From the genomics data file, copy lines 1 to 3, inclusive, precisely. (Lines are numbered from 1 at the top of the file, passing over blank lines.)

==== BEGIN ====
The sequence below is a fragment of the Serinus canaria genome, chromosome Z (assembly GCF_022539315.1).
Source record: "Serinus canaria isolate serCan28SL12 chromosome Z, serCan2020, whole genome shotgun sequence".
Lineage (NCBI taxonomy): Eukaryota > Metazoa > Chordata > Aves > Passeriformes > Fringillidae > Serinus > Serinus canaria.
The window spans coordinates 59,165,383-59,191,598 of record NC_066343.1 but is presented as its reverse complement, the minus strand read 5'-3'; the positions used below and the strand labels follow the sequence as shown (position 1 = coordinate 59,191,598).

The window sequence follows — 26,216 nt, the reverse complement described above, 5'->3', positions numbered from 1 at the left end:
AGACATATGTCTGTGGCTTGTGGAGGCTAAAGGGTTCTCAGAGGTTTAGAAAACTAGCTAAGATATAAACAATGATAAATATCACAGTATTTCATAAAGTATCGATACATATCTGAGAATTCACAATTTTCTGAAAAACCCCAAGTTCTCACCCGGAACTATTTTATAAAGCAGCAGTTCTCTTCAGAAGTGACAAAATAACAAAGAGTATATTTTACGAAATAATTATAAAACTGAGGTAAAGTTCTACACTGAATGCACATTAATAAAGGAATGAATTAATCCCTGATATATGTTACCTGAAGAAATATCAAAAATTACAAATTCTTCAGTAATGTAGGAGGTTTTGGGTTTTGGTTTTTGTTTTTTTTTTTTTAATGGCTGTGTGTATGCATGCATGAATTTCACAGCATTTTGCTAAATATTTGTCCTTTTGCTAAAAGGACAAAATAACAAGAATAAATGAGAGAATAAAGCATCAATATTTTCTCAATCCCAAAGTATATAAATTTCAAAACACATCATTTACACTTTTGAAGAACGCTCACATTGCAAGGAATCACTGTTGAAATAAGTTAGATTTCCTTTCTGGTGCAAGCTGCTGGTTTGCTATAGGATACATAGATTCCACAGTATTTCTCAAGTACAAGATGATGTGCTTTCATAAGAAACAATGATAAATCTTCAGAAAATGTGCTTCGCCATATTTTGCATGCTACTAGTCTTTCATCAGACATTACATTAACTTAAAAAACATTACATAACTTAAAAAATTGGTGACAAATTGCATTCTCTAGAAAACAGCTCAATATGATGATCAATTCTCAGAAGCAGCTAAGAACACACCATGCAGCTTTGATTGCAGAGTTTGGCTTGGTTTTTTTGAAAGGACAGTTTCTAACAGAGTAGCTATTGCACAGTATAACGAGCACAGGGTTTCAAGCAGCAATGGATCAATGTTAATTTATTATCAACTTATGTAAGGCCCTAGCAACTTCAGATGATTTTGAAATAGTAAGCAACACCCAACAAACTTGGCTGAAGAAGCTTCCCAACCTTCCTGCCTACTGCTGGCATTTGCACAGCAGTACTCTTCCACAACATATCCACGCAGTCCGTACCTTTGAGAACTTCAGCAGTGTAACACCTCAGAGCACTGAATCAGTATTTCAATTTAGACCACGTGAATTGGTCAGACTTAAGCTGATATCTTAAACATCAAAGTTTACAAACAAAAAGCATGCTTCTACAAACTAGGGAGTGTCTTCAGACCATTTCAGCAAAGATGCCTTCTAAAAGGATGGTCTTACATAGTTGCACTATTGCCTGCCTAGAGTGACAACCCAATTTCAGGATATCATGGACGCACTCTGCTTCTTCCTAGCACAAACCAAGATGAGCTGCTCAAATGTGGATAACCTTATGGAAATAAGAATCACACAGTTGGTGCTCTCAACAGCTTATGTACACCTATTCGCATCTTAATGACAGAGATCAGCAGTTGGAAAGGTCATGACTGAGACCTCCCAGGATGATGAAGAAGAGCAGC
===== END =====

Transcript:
The sequence below is a fragment of the Serinus canaria genome, chromosome Z (assembly GCF_022539315.1).
Source record: "Serinus canaria isolate serCan28SL12 chromosome Z, serCan2020, whole genome shotgun sequence".
Lineage (NCBI taxonomy): Eukaryota > Metazoa > Chordata > Aves > Passeriformes > Fringillidae > Serinus > Serinus canaria.